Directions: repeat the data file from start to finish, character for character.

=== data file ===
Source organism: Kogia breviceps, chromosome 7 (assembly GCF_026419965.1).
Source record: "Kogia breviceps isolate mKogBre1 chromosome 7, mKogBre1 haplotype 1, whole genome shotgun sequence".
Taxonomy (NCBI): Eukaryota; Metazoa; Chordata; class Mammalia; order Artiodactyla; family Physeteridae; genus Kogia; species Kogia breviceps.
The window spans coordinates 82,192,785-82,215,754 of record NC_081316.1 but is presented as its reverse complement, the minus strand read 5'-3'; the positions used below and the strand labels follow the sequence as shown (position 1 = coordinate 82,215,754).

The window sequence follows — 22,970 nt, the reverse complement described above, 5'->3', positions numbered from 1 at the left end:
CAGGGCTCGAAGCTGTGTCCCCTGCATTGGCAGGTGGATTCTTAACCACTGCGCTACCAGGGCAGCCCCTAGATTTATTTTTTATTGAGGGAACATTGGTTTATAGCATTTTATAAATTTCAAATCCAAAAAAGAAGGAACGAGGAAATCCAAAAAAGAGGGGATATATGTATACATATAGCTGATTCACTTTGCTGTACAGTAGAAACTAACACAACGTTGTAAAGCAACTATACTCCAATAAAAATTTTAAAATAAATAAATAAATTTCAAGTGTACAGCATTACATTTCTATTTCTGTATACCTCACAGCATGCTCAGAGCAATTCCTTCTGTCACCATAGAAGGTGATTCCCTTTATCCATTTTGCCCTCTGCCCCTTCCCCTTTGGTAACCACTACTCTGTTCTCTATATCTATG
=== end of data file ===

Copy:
Source organism: Kogia breviceps, chromosome 7 (assembly GCF_026419965.1).
Source record: "Kogia breviceps isolate mKogBre1 chromosome 7, mKogBre1 haplotype 1, whole genome shotgun sequence".
Taxonomy (NCBI): Eukaryota; Metazoa; Chordata; class Mammalia; order Artiodactyla; family Physeteridae; genus Kogia; species Kogia breviceps.
The window spans coordinates 82,192,785-82,215,754 of record NC_081316.1 but is presented as its reverse complement, the minus strand read 5'-3'; the positions used below and the strand labels follow the sequence as shown (position 1 = coordinate 82,215,754).

The window sequence follows — 22,970 nt, the reverse complement described above, 5'->3', positions numbered from 1 at the left end:
CAGGGCTCGAAGCTGTGTCCCCTGCATTGGCAGGTGGATTCTTAACCACTGCGCTACCAGGGCAGCCCCTAGATTTATTTTTTATTGAGGGAACATTGGTTTATAGCATTTTATAAATTTCAAATCCAAAAAAGAAGGAACGAGGAAATCCAAAAAAGAGGGGATATATGTATACATATAGCTGATTCACTTTGCTGTACAGTAGAAACTAACACAACGTTGTAAAGCAACTATACTCCAATAAAAATTTTAAAATAAATAAATAAATTTCAAGTGTACAGCATTACATTTCTATTTCTGTATACCTCACAGCATGCTCAGAGCAATTCCTTCTGTCACCATAGAAGGTGATTCCCTTTATCCATTTTGCCCTCTGCCCCTTCCCCTTTGGTAACCACTACTCTGTTCTCTATATCTATG